As noted last month, the decisions legislators make on corporate tax breaks have a direct impact on the level of funding our children’s schools receive. Special legislative favors, to the tune of hundreds of millions of dollars in tax breaks granted to corporations over the last few years, are shrinking state revenue.
Legislators now propose to solve their self-created revenue shortage by cutting essential state services. The Joint Legislative Budget Committee (JLBC) announced that it is recommending cuts for almost every state agency in Fiscal Year 2017.
While MAEP funding is recommended to remain the same as the current year (well below what the state requires), cuts are recommended for other K-12 support, including a $5.4-million reduction in the General Education line item. “General Education” funding covers costs such as professional development for teachers, teacher supply funds, content specialists to help low-performing schools, National Board Certification supplements, the Literacy-Based Promotion Act, the expenses of the Mississippi Department of Education, etc. It isn’t clear from the recommendation which of these programs are slated for cuts.
The committee also recommended a $1.4-million cut to the Schools for the Blind and the Deaf, a 12.5 percent reduction. Remember that this Legislature has created a $3-million voucher program to pay private school tuition for parents of children with special needs who agree to remove their children from public schools, all the while slashing funding for children with special needs who do attend public schools. See the Fiscal Year 2017 budget recommendation from the Joint Legislative Budget Committee here.
More bad news is that the draconian “63 percent attendance rule” continues to cost school districts critical funding, as schools have their funding reduced for any student who misses more than 37 percent of the instructional day. Many believe decreasing school funding was the real intent of the “63 percent” legislation when it was passed in 2013. If so, the Legislature is getting its way. Because of a decreased attendance number, the amount of funding required to fully fund the MAEP is lower for next year than it is in the current year. Because the “full funding” amount is lower, even if the actual MAEP appropriation remains exactly the same, the under-funding amount will move from $201-million to $172-million. Legislators will likely claim to be doing better in regard to school funding when, in fact, schools are no better off.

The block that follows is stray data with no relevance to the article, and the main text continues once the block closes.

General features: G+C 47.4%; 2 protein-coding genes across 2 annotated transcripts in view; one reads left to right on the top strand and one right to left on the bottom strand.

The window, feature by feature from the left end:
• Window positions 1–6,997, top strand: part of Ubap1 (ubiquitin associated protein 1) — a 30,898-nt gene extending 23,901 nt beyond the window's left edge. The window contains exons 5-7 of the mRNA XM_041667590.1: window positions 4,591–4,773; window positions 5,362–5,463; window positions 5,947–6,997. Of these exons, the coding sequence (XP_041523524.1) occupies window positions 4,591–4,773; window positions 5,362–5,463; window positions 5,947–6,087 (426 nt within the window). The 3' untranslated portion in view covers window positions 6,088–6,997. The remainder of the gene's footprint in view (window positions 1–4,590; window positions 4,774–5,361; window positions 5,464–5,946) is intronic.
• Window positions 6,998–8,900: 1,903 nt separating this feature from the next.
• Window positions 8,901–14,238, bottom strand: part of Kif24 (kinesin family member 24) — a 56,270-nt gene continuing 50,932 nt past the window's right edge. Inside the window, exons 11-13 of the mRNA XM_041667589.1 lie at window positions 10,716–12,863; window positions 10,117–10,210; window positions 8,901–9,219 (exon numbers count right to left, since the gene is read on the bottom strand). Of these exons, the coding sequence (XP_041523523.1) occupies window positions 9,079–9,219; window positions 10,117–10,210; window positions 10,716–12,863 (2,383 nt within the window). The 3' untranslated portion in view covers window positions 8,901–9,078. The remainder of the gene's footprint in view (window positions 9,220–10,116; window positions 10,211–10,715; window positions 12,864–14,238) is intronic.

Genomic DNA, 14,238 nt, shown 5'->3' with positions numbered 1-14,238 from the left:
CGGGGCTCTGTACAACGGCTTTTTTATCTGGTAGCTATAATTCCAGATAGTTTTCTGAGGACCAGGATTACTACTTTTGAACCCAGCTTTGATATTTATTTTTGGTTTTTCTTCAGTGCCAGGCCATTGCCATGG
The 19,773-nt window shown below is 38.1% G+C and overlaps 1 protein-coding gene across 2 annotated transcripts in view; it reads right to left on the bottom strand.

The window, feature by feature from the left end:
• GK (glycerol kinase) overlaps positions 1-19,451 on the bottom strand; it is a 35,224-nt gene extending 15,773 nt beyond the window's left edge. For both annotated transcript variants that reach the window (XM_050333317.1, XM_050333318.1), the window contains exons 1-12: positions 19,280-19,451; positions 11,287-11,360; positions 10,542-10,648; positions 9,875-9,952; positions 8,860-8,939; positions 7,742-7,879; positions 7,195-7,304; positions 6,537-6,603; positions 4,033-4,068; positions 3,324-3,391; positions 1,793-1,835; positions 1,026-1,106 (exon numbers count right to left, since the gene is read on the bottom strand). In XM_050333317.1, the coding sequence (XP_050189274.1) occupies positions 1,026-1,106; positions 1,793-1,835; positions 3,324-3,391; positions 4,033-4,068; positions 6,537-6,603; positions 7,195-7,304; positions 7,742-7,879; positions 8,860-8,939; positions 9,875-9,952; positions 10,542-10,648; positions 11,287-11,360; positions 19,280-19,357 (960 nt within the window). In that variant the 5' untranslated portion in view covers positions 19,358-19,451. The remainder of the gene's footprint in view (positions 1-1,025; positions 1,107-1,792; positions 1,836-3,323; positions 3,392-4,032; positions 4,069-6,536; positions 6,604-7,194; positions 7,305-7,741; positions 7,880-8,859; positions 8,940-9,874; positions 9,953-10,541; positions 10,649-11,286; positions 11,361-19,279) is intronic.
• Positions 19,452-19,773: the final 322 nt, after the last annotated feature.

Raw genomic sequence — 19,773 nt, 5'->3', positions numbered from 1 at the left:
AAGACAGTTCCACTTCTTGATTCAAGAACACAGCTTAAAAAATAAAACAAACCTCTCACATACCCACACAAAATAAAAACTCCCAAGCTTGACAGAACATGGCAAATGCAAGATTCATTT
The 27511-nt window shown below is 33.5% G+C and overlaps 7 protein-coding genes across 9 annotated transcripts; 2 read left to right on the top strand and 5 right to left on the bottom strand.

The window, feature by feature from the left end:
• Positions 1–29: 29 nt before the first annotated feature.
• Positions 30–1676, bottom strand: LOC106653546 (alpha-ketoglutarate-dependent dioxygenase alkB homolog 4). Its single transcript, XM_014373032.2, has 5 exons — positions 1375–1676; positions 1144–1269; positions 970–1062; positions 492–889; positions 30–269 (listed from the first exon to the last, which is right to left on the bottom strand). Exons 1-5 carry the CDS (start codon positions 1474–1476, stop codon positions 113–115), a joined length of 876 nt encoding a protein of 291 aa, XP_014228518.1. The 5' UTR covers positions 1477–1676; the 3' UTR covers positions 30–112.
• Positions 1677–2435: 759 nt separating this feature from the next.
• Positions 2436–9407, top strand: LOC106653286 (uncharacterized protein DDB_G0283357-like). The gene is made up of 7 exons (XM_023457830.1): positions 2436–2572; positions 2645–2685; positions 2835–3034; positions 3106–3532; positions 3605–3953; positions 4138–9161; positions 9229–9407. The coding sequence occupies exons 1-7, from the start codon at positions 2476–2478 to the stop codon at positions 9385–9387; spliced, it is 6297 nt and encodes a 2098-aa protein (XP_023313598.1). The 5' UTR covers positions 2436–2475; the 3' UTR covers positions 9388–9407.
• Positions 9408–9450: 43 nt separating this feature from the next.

You might remember that both the House and Senate voted overwhelmingly in the last legislative session to remove the unreasonable attendance provision and, instead, provide schools funding for every child enrolled. However, in a procedural move, that bill was killed by the Senate leadership on the last day of the session.
As Mississippi continues to lose revenue due to corporate tax breaks, there is no sign of the corresponding economic growth that state leaders promised would happen if businesses are released from their tax burdens and given the freedom to “invest in Mississippi” and create jobs. Meanwhile, corporations, relieved of paying the taxes and fees they owe the state for the services they use, reap higher profits for their out-of-state headquarters and shareholders, and Mississippians are left holding the bill.
What happens next? Clearly, this “corporate giveaway” strategy of state leaders isn’t working, yet they say more corporate tax cuts are at the top of their agenda for the 2016 Legislative Session.
Remind your legislators that more tax cuts mean less school funding. And when that happens, children – not corporations – pay the price.